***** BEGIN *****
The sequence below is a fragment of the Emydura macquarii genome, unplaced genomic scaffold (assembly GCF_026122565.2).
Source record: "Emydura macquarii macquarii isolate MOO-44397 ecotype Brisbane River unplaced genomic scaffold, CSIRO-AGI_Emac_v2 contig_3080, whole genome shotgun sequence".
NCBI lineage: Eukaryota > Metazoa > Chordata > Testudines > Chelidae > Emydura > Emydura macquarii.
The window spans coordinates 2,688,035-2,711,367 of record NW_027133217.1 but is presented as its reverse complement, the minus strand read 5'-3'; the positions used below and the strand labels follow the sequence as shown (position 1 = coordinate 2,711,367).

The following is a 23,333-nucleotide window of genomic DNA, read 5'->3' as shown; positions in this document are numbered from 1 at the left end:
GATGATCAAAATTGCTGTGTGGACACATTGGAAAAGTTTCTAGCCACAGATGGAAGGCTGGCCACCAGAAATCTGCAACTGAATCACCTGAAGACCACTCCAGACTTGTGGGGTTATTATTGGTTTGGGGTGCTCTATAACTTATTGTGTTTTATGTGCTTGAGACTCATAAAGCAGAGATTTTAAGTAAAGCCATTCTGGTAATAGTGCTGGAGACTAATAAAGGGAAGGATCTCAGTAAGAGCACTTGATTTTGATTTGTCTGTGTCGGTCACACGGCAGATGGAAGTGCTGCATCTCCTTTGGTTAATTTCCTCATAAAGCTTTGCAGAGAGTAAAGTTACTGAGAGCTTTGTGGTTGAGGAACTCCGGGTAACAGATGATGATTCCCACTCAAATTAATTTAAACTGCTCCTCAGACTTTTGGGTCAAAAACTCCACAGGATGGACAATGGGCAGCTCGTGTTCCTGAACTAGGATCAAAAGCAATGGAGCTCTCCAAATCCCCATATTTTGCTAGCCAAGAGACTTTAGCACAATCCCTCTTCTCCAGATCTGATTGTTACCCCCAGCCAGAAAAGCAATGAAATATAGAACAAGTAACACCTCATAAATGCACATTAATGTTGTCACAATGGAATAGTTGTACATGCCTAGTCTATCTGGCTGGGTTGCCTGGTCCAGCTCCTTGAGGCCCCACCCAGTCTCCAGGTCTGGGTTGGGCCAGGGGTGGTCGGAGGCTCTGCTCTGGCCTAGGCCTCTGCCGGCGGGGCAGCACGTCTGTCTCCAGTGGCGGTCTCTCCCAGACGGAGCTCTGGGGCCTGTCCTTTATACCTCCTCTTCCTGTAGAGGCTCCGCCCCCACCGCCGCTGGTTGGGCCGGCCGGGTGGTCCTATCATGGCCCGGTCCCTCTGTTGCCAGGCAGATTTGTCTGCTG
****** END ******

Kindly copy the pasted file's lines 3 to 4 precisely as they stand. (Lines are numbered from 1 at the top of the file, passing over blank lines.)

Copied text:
NCBI lineage: Eukaryota > Metazoa > Chordata > Testudines > Chelidae > Emydura > Emydura macquarii.
The window spans coordinates 2,688,035-2,711,367 of record NW_027133217.1 but is presented as its reverse complement, the minus strand read 5'-3'; the positions used below and the strand labels follow the sequence as shown (position 1 = coordinate 2,711,367).